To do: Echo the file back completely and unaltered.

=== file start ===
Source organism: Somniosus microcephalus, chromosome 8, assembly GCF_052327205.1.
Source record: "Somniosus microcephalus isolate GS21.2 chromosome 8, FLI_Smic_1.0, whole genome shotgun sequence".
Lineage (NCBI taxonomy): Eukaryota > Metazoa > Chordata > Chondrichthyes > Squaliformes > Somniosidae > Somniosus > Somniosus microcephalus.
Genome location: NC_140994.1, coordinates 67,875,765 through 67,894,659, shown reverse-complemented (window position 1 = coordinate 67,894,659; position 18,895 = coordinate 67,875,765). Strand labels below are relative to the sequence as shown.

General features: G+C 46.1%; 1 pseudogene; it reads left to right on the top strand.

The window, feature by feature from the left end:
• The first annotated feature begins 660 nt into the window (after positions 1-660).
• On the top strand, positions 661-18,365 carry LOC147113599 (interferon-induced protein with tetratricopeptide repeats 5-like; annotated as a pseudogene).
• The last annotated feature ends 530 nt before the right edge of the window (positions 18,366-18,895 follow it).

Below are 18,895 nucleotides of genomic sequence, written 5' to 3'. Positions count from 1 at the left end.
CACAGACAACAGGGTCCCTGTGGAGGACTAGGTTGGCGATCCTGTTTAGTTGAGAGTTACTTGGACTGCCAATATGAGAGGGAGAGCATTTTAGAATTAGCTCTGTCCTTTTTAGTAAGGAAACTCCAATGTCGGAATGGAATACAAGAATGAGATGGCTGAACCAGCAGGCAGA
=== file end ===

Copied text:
Source organism: Somniosus microcephalus, chromosome 8, assembly GCF_052327205.1.
Source record: "Somniosus microcephalus isolate GS21.2 chromosome 8, FLI_Smic_1.0, whole genome shotgun sequence".
Lineage (NCBI taxonomy): Eukaryota > Metazoa > Chordata > Chondrichthyes > Squaliformes > Somniosidae > Somniosus > Somniosus microcephalus.
Genome location: NC_140994.1, coordinates 67,875,765 through 67,894,659, shown reverse-complemented (window position 1 = coordinate 67,894,659; position 18,895 = coordinate 67,875,765). Strand labels below are relative to the sequence as shown.

General features: G+C 46.1%; 1 pseudogene; it reads left to right on the top strand.

The window, feature by feature from the left end:
• The first annotated feature begins 660 nt into the window (after positions 1-660).
• On the top strand, positions 661-18,365 carry LOC147113599 (interferon-induced protein with tetratricopeptide repeats 5-like; annotated as a pseudogene).
• The last annotated feature ends 530 nt before the right edge of the window (positions 18,366-18,895 follow it).

Below are 18,895 nucleotides of genomic sequence, written 5' to 3'. Positions count from 1 at the left end.
CACAGACAACAGGGTCCCTGTGGAGGACTAGGTTGGCGATCCTGTTTAGTTGAGAGTTACTTGGACTGCCAATATGAGAGGGAGAGCATTTTAGAATTAGCTCTGTCCTTTTTAGTAAGGAAACTCCAATGTCGGAATGGAATACAAGAATGAGATGGCTGAACCAGCAGGCAGA